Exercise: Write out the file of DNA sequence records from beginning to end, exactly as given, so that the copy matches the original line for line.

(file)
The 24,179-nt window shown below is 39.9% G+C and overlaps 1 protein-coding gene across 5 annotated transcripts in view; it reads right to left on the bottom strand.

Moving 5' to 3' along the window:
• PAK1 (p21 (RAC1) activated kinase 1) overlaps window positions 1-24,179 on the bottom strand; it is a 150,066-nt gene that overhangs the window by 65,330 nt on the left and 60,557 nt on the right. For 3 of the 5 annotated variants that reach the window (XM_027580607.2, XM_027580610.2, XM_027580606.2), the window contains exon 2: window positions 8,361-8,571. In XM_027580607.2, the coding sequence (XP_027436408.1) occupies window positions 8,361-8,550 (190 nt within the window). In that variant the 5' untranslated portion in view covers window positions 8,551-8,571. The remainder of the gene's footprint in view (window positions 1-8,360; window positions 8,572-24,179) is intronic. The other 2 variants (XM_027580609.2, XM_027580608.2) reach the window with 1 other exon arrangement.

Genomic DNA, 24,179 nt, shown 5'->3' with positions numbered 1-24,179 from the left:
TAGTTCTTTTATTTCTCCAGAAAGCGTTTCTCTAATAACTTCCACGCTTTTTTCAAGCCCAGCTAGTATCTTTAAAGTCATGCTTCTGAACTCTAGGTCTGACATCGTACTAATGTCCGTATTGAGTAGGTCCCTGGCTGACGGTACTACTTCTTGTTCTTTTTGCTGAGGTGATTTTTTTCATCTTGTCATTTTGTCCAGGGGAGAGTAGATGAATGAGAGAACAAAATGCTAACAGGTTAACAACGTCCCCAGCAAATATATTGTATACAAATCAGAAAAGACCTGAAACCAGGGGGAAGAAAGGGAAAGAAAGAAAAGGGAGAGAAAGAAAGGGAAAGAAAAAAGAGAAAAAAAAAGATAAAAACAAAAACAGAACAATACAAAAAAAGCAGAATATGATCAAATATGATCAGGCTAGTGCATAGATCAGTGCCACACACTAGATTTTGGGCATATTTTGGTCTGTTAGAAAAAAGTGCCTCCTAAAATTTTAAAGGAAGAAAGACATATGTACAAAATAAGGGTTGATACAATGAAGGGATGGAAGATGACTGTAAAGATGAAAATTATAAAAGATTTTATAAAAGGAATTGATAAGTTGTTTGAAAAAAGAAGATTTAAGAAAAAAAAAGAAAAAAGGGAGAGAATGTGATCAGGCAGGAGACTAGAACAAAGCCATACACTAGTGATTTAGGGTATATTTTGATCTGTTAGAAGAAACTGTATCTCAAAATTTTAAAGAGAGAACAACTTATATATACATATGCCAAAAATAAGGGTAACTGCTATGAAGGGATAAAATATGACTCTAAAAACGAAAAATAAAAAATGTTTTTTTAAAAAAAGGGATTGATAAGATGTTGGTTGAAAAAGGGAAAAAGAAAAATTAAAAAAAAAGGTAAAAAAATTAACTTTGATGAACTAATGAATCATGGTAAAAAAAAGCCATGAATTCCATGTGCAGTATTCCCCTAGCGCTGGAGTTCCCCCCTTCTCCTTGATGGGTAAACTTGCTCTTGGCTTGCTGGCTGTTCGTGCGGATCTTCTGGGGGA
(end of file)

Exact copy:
The 24,179-nt window shown below is 39.9% G+C and overlaps 1 protein-coding gene across 5 annotated transcripts in view; it reads right to left on the bottom strand.

Moving 5' to 3' along the window:
• PAK1 (p21 (RAC1) activated kinase 1) overlaps window positions 1-24,179 on the bottom strand; it is a 150,066-nt gene that overhangs the window by 65,330 nt on the left and 60,557 nt on the right. For 3 of the 5 annotated variants that reach the window (XM_027580607.2, XM_027580610.2, XM_027580606.2), the window contains exon 2: window positions 8,361-8,571. In XM_027580607.2, the coding sequence (XP_027436408.1) occupies window positions 8,361-8,550 (190 nt within the window). In that variant the 5' untranslated portion in view covers window positions 8,551-8,571. The remainder of the gene's footprint in view (window positions 1-8,360; window positions 8,572-24,179) is intronic. The other 2 variants (XM_027580609.2, XM_027580608.2) reach the window with 1 other exon arrangement.

Genomic DNA, 24,179 nt, shown 5'->3' with positions numbered 1-24,179 from the left:
TAGTTCTTTTATTTCTCCAGAAAGCGTTTCTCTAATAACTTCCACGCTTTTTTCAAGCCCAGCTAGTATCTTTAAAGTCATGCTTCTGAACTCTAGGTCTGACATCGTACTAATGTCCGTATTGAGTAGGTCCCTGGCTGACGGTACTACTTCTTGTTCTTTTTGCTGAGGTGATTTTTTTCATCTTGTCATTTTGTCCAGGGGAGAGTAGATGAATGAGAGAACAAAATGCTAACAGGTTAACAACGTCCCCAGCAAATATATTGTATACAAATCAGAAAAGACCTGAAACCAGGGGGAAGAAAGGGAAAGAAAGAAAAGGGAGAGAAAGAAAGGGAAAGAAAAAAGAGAAAAAAAAAGATAAAAACAAAAACAGAACAATACAAAAAAAGCAGAATATGATCAAATATGATCAGGCTAGTGCATAGATCAGTGCCACACACTAGATTTTGGGCATATTTTGGTCTGTTAGAAAAAAGTGCCTCCTAAAATTTTAAAGGAAGAAAGACATATGTACAAAATAAGGGTTGATACAATGAAGGGATGGAAGATGACTGTAAAGATGAAAATTATAAAAGATTTTATAAAAGGAATTGATAAGTTGTTTGAAAAAAGAAGATTTAAGAAAAAAAAAGAAAAAAGGGAGAGAATGTGATCAGGCAGGAGACTAGAACAAAGCCATACACTAGTGATTTAGGGTATATTTTGATCTGTTAGAAGAAACTGTATCTCAAAATTTTAAAGAGAGAACAACTTATATATACATATGCCAAAAATAAGGGTAACTGCTATGAAGGGATAAAATATGACTCTAAAAACGAAAAATAAAAAATGTTTTTTTAAAAAAAGGGATTGATAAGATGTTGGTTGAAAAAGGGAAAAAGAAAAATTAAAAAAAAAGGTAAAAAAATTAACTTTGATGAACTAATGAATCATGGTAAAAAAAAGCCATGAATTCCATGTGCAGTATTCCCCTAGCGCTGGAGTTCCCCCCTTCTCCTTGATGGGTAAACTTGCTCTTGGCTTGCTGGCTGTTCGTGCGGATCTTCTGGGGGA